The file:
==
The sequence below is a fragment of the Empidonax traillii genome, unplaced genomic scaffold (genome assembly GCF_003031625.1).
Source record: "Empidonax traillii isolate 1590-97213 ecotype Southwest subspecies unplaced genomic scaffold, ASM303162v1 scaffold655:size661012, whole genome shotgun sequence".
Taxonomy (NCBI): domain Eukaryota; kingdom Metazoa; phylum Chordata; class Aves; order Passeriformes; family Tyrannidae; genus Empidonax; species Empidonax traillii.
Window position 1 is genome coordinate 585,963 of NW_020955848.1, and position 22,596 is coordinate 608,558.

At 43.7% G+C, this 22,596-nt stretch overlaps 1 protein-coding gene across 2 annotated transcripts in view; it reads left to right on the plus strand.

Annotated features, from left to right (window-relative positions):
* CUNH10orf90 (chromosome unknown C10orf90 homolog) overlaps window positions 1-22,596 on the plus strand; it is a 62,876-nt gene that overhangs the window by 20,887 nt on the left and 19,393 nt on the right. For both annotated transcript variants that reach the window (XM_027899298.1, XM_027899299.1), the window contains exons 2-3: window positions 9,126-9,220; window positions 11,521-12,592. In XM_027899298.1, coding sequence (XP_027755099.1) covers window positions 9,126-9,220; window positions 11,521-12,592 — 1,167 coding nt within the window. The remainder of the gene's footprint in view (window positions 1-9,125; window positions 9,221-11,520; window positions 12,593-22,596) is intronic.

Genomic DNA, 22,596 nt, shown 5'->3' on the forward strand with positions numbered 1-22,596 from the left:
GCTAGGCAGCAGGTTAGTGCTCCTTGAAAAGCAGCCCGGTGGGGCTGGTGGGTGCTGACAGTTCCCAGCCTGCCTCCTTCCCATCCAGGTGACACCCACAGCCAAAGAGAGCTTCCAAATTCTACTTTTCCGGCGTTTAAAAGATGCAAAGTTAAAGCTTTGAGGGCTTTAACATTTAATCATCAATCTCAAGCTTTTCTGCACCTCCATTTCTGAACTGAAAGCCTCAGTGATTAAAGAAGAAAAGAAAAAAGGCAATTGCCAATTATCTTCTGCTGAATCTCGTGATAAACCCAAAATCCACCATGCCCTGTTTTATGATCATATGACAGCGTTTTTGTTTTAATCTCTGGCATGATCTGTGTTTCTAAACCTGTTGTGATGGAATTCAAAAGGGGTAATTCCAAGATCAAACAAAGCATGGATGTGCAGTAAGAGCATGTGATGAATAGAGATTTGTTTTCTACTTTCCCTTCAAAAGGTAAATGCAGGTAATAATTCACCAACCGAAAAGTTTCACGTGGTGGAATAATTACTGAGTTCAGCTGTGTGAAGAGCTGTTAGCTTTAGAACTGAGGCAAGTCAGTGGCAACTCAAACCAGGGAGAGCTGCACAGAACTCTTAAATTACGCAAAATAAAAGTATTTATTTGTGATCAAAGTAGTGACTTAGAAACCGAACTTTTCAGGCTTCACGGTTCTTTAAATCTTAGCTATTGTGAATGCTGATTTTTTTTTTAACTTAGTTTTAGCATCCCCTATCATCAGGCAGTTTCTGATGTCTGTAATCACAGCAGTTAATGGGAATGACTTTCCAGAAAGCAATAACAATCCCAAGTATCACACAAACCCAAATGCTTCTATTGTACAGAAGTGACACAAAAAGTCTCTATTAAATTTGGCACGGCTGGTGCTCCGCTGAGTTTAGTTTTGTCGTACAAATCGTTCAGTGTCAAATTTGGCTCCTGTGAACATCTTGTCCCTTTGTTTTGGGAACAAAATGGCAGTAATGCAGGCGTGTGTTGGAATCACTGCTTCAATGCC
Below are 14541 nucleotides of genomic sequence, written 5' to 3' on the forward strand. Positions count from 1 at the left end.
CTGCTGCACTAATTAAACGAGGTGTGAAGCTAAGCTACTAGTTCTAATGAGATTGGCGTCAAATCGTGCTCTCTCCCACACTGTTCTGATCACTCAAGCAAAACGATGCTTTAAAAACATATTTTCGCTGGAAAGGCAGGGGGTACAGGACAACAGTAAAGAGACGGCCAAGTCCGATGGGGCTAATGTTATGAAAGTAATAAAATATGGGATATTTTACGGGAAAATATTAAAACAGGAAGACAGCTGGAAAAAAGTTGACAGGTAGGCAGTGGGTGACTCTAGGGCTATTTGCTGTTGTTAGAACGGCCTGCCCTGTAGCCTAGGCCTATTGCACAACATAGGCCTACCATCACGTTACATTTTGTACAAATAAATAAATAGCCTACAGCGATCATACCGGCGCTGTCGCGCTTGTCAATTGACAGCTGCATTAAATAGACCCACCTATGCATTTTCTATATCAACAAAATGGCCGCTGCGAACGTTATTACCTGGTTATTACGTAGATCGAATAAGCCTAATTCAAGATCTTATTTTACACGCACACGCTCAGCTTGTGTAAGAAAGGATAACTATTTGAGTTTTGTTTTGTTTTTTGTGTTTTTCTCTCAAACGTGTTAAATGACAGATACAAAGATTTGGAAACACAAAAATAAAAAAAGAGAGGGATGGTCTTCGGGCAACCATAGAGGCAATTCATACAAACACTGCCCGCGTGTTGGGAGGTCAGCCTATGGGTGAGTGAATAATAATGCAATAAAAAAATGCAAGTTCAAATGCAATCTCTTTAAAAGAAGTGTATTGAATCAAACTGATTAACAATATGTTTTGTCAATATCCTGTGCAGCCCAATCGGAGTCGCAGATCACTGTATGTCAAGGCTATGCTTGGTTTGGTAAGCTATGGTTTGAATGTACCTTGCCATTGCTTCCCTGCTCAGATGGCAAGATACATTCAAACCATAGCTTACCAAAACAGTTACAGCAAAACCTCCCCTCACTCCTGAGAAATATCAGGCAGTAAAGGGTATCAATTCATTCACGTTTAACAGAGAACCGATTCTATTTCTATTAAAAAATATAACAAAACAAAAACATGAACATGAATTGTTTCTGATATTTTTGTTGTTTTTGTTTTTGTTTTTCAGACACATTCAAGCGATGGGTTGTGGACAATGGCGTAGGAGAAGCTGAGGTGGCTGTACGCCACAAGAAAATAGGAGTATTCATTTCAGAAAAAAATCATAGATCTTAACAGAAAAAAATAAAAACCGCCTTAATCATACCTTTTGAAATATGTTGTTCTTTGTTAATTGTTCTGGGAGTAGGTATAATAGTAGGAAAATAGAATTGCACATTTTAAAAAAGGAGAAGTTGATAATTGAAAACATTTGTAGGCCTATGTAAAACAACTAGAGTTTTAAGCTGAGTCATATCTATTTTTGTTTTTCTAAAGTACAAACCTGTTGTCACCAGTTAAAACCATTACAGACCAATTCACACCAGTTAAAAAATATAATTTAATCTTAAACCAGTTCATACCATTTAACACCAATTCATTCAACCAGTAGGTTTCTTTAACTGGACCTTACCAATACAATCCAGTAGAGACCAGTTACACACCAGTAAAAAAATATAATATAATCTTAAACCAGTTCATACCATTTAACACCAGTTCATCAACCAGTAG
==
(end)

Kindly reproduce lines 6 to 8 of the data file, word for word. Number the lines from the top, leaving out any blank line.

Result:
Annotated features, from left to right (window-relative positions):
* CUNH10orf90 (chromosome unknown C10orf90 homolog) overlaps window positions 1-22,596 on the plus strand; it is a 62,876-nt gene that overhangs the window by 20,887 nt on the left and 19,393 nt on the right. For both annotated transcript variants that reach the window (XM_027899298.1, XM_027899299.1), the window contains exons 2-3: window positions 9,126-9,220; window positions 11,521-12,592. In XM_027899298.1, coding sequence (XP_027755099.1) covers window positions 9,126-9,220; window positions 11,521-12,592 — 1,167 coding nt within the window. The remainder of the gene's footprint in view (window positions 1-9,125; window positions 9,221-11,520; window positions 12,593-22,596) is intronic.

Genomic DNA, 22,596 nt, shown 5'->3' on the forward strand with positions numbered 1-22,596 from the left: